Predictive analytics in education can pinpoint "at risk" students who may need a little extra attention. The idea goes like this: if a student has any red flags in academic performance or otherwise, advisors and faculty can swoop in and help them get to where they need to be to receive their degree.
But some students fear the tools will change the way advisors interact with them.
Speaking at EduCon 2.9 last month, a panel of students said they "worry that the data will be used to label them before they have a chance to make their own impressions on a teacher," Nichole Dobo reports for the Hechinger Report.
Specifically, the students expressed concern that analytics tools:
- Will write them off as failures;
- Would let one bad grade haunt them;
- Will restrict their academic choices; and
- Make their teachers view them as numbers from an algorithm, not a person.
Students aren't inclined to trust the data, Dobo writes, partially because they aren't able to view it. Students also note that the algorithms don't have the power to take external context into consideration when evaluating specific students' records.
After refocusing their advising efforts, one university retained 400 additional students
"Bad grades one semester might not be predictive of academic ability if, for example, [the student was] failing because of a problem outside of school," Dobo writes.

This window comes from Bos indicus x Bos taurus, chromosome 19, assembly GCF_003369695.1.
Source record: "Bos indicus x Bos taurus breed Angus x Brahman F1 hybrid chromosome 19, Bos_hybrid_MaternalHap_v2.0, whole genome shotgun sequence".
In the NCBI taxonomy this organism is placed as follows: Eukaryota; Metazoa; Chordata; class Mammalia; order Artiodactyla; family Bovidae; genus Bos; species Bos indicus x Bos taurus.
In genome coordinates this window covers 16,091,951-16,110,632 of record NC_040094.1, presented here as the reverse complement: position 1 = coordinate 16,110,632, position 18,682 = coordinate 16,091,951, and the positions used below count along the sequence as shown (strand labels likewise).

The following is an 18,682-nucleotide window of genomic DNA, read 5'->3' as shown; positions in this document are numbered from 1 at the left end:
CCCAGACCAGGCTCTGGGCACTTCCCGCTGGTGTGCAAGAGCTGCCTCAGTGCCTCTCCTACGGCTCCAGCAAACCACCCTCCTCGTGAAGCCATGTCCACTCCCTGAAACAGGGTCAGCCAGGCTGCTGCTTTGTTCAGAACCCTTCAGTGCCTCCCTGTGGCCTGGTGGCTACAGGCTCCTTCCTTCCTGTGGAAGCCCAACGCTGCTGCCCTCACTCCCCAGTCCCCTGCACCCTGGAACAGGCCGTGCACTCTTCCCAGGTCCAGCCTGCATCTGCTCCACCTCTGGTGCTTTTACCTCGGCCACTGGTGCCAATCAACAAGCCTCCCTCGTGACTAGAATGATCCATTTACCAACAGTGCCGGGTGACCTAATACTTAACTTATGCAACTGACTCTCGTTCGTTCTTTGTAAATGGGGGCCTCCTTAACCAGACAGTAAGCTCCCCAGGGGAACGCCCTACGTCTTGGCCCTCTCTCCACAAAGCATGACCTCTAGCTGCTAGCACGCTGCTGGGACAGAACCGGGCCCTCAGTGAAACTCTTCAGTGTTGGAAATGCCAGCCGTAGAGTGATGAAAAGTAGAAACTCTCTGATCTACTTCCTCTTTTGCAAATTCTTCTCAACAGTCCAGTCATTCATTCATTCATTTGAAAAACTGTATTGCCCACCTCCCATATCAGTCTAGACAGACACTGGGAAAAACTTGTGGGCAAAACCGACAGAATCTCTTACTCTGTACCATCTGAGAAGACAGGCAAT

Ed Venit, senior director at EAB and expert on the use of data analytics in advising, says he can see why students are wary.
"Today's students are no strangers to data analytics—after all, Google is roughly as old as they are—so it is understandable that they would be concerned that their data would be used against them," he told the EAB Daily Briefing.
But, he explains, there's nothing inherently nefarious about data analytics.
"Analytics are just another tool in the toolbox," Venit says. "Everything hinges on how the tool is used. And the vast, vast majority of faculty and other higher education professionals want to use analytics to help their student succeed, not to tear them down" (Dobo, Hechinger Report, 3/1).
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